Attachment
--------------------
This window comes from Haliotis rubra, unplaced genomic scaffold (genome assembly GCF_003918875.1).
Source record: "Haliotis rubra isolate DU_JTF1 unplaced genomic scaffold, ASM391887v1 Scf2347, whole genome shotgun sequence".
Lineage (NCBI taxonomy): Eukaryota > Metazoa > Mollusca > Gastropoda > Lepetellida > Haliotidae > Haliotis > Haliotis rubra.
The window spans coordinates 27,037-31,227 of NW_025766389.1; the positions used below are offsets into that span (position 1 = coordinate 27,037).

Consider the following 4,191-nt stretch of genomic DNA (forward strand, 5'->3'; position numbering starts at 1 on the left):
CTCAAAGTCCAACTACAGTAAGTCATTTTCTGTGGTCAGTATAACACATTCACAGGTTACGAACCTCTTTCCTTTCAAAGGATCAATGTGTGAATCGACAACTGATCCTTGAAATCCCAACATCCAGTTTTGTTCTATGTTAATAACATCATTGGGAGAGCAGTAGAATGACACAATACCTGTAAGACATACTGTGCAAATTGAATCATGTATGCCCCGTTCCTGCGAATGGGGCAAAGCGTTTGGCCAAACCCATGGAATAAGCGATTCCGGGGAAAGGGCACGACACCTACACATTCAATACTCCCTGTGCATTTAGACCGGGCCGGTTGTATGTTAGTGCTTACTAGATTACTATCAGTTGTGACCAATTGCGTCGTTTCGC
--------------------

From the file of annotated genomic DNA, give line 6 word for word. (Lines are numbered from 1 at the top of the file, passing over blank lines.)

CTCAAAGTCCAACTACAGTAAGTCATTTTCTGTGGTCAGTATAACACATTCACAGGTTACGAACCTCTTTCCTTTCAAAGGATCAATGTGTGAATCGACAACTGATCCTTGAAATCCCAACATCCAGTTTTGTTCTATGTTAATAACATCATTGGGAGAGCAGTAGAATGACACAATACCTGTAAGACATACTGTGCAAATTGAATCATGTATGCCCCGTTCCTGCGAATGGGGCAAAGCGTTTGGCCAAACCCATGGAATAAGCGATTCCGGGGAAAGGGCACGACACCTACACATTCAATACTCCCTGTGCATTTAGACCGGGCCGGTTGTATGTTAGTGCTTACTAGATTACTATCAGTTGTGACCAATTGCGTCGTTTCGC